There are many factors that influence your credit score which can positively or negatively impact your ability to attain fair and affordable financing.
While your payment record may be stellar, your credit card utilization is also factored in and represents approximately 30% of your credit score calculation.
If your utilization is low, it can help your score but if it’s very high it can be lowering your score substantially – even with no late payments.
So what is credit card utilization? What’s considered a “good score”? Why do reporting agencies care? What can you do about it?
Credit Card Utilization
Credit card utilization is the ratio of credit used to credit extended – it is simply calculated by dividing your credit card balance by your credit card limit, and multiplying by 100.
Credit Reporting Agencies pay close attention to your Credit Card utilization for the following reasons:
- The more credit you utilize, the higher the risk of default or late payments
- It may indicate financial instability (Using high amounts of credit to cover cash flow shortage)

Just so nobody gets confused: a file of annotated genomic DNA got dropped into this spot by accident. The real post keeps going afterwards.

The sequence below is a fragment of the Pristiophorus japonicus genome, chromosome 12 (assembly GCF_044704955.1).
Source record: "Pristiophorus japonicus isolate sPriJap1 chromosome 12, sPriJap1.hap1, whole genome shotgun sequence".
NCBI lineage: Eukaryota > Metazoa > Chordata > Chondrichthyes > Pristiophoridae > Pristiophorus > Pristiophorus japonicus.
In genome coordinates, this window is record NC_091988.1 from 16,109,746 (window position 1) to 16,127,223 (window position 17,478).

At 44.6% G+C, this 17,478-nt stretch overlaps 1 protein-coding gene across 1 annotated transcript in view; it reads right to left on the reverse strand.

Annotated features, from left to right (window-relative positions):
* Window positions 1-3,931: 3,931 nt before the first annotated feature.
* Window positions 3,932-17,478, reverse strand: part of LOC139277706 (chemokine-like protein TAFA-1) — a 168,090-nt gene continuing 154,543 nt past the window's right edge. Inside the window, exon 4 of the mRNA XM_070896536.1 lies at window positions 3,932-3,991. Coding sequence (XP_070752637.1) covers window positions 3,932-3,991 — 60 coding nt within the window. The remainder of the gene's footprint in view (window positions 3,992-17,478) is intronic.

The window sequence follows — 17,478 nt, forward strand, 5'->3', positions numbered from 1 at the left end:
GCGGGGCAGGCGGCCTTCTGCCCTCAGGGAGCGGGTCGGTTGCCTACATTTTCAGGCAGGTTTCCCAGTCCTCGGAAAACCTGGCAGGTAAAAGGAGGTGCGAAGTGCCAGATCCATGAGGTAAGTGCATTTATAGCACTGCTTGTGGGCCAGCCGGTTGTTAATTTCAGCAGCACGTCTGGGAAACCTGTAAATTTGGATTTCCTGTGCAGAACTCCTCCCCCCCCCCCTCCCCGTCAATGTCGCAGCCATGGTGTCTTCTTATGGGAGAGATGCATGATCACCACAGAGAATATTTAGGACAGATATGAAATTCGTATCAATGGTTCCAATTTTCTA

- If you are already using a large percentage of your extended credit, and are seeking more financing – it may appear you cannot pay off your current debt.
So What’s Considered “Good” Credit Card Utilization?
In terms of a good score – the answers vary. Some say under 35% is ideal, most advise for 30%, while some experts say to keep it as low as 25%. There is one consensus – that whatever ratio is ideal isn’t an absolute threshold. Your score won’t skyrocket at 31%, nor will it be perfect at 24%. There are lots of factors that are used in a reporting agencies algorithm to increase accurate scoring.
How to Lower your Credit Card Utilization
How to lower your credit card utilization? It is fairly simple – start to pay off your balance. In addition, as cards start to become paid off – leave the accounts open.
This increases the amount of available credit you have extended that is not in use, which lowers your utilization ratio. A short-term trick some people try is to open new lines of credit to lower their ratio, but this is not advisable due to “hard credit inquiry checks” that will lower your score.
Remember, raising your credit card score is a combination of many factors that require patience – so slowly chip away at it, and you’ll be on your way to a better score.